Home / Music / Concert Reviews / Flying Lotus w/ Thundercat and Teebs @ Turner Hall Ballroom

Flying Lotus w/ Thundercat and Teebs @ Turner Hall Ballroom

May 17, 2013

May. 20, 2013
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Photo credit: Melissa Miller
It’s rather hard to define the music of Flying Lotus in terms of genre. There are basically two reasons for that. The first, and most broad, is that while there’s no shortage of practitioners of the kind of post-rave, post-hip-hop mix of breaks, samples and blunted boom-bap that FlyLo specializes in, from headliners to anonymous bedroom producers, there’s not really a proper name for it, save for woefully inadequate descriptors like chillwave or, perhaps the most toothless term in music, electronica. The second, and most important, is that Flying Lotus (aka Captain Murphy, aka Steven Ellison) keeps most of his competitors in a crowded field squarely in his rearview mirror, blending classic sampladelic tropes with dance floor-friendly tempos and, particularly on 2012’s stellar Until the Quiet Comes, a hefty dose of acid jazz, making him one of the brightest artists on Warp Records’ jam packed roster. That’s a lot to live up to, but Friday night Flying Lotus did so and then some.

There was also a good bit of hype surrounding Friday’s pair of openers, Teebs and Thundercat. The former, an up-and-coming California artist, represented the more beat-happy end of the knob-twiddling spectrum pretty well, impressing an expectant audience, and the latter, an accomplished bass player named Stephen Bruner, performed as the leader of a trio which recalled the more cosmic side of Marvin Gaye and Curtis Mayfield, but occasionally got a little too noodly for its own good. Both, however, due to circumstances beyond their control, gave off the distinct impression that their recordings are more interesting than their appearances here; Thundercat because of an uneven, unpredictable mix, and Teebs because it can be hard to make playing samplers and such visually interesting. That is, unless you have the resources of Flying Lotus, who brought along an incredibly elaborate and overwhelming onslaught of lights and projections, making the Turner Hall Ballroom feel like something out of a sci-fi flick.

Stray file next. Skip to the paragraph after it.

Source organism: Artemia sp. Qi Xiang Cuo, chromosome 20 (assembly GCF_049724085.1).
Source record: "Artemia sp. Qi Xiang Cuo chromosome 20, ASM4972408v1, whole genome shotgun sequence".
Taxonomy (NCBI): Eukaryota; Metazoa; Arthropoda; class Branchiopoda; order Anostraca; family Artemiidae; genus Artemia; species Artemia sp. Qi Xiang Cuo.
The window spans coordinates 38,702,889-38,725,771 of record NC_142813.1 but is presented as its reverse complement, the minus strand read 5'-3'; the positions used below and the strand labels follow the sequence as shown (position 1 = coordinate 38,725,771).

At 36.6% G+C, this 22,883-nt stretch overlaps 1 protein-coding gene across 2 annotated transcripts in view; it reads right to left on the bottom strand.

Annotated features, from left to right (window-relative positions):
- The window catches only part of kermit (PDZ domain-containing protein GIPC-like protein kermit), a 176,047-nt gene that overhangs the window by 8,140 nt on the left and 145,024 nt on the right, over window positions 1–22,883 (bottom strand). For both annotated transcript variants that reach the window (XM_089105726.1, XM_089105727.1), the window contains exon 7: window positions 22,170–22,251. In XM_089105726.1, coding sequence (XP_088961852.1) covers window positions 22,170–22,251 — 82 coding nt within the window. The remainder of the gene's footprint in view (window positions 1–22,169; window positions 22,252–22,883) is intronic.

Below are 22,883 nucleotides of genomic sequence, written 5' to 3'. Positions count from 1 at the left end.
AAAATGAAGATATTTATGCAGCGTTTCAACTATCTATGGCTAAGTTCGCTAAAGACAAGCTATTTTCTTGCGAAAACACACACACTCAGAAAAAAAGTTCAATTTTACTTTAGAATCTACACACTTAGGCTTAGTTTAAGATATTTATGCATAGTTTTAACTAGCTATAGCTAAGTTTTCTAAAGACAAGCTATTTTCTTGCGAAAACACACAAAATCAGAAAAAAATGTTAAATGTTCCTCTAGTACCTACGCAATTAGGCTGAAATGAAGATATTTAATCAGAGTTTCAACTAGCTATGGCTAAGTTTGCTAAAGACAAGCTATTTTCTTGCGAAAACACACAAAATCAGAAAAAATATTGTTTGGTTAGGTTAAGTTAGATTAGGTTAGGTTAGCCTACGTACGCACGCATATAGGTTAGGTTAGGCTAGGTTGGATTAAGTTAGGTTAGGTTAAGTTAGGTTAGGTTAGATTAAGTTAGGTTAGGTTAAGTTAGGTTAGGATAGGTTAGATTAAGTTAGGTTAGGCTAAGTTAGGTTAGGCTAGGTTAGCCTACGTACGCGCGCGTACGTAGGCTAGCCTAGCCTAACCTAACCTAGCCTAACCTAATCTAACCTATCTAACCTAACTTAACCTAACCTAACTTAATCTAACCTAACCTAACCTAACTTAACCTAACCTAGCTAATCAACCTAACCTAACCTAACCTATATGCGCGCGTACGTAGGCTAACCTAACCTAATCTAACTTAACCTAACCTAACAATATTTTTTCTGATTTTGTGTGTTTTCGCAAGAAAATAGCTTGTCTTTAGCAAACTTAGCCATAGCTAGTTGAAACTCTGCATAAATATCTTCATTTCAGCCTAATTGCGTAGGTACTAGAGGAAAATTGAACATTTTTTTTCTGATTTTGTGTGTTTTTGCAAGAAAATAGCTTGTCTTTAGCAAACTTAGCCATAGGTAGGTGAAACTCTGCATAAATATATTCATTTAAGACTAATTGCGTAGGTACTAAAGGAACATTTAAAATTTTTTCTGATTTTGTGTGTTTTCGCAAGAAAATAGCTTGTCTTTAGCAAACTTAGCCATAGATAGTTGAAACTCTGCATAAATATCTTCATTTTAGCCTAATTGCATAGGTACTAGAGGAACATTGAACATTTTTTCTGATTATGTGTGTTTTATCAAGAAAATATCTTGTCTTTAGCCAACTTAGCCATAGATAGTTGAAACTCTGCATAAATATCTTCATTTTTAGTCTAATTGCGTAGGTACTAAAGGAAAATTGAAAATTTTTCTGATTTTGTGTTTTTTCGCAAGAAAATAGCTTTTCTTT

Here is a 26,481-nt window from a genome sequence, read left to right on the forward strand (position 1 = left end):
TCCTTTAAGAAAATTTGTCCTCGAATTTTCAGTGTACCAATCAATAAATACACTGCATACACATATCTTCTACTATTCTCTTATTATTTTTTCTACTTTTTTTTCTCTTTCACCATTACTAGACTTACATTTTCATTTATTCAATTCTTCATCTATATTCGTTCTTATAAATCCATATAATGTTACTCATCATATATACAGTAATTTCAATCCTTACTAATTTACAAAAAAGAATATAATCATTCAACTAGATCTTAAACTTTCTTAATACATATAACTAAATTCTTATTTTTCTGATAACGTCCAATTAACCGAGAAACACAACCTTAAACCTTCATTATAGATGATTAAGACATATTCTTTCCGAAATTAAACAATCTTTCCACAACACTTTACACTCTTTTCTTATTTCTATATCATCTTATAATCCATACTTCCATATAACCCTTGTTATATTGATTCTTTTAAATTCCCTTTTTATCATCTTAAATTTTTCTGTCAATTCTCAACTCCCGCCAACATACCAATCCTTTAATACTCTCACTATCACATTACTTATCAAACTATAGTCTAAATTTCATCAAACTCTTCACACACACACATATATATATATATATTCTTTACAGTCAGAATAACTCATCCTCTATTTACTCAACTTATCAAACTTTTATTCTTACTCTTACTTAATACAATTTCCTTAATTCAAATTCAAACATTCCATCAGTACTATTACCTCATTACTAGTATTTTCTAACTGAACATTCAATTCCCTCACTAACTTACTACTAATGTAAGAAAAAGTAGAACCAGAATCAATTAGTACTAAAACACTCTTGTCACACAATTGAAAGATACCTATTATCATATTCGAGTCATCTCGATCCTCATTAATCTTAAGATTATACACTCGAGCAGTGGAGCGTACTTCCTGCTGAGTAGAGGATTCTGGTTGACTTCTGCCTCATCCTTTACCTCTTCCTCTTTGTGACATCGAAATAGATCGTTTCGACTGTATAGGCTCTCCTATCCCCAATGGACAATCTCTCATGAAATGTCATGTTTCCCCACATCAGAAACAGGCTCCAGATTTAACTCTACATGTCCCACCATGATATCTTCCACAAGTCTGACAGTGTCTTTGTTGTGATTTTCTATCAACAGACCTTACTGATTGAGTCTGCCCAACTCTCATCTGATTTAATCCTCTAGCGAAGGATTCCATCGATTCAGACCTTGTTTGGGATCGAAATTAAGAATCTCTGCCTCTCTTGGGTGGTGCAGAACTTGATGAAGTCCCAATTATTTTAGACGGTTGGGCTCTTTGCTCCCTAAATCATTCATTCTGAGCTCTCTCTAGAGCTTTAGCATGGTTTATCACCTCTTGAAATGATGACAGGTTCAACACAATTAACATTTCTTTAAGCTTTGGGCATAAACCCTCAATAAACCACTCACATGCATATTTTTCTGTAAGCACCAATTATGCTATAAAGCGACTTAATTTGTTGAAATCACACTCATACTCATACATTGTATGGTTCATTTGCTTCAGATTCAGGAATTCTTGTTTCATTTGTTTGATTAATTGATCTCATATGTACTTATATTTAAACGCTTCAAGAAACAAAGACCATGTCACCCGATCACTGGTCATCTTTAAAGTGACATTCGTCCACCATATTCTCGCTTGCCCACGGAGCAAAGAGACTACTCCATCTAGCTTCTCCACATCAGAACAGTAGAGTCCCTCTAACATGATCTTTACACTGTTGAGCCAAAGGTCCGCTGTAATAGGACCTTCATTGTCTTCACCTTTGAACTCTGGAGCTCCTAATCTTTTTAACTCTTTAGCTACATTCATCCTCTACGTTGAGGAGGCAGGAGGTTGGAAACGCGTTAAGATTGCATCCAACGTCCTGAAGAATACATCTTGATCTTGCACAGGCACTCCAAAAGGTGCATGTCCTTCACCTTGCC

Sandwiched between two separate screens, with complementary visuals flashing across each, Flying Lotus appeared as little more than a silhouette at the heart of a swirling, three-dimensional vortex of color and geometry. At times it looked like a futuristic computer interface, with FlyLo moving elements this way or that with a wave of his hand, all perfectly in sync with the music, which here naturally leaned more towards epic soundscapes, hyped-up breaks and buzzy dubstep as opposed to his more atmospheric efforts. Even on the albums, where tracks flow into each other like water, it’s hard to keep track of which song is which, and Friday was no different, as he masterfully transitioned between textures and tempos, constantly keeping the electrified audience on its toes. The only times the show lost some momentum was when he occasionally emerged from his unreal space to go out front and rap. He’s not a bad MC, but before stepping out from behind the curtain, he was the Wizard of Oz.


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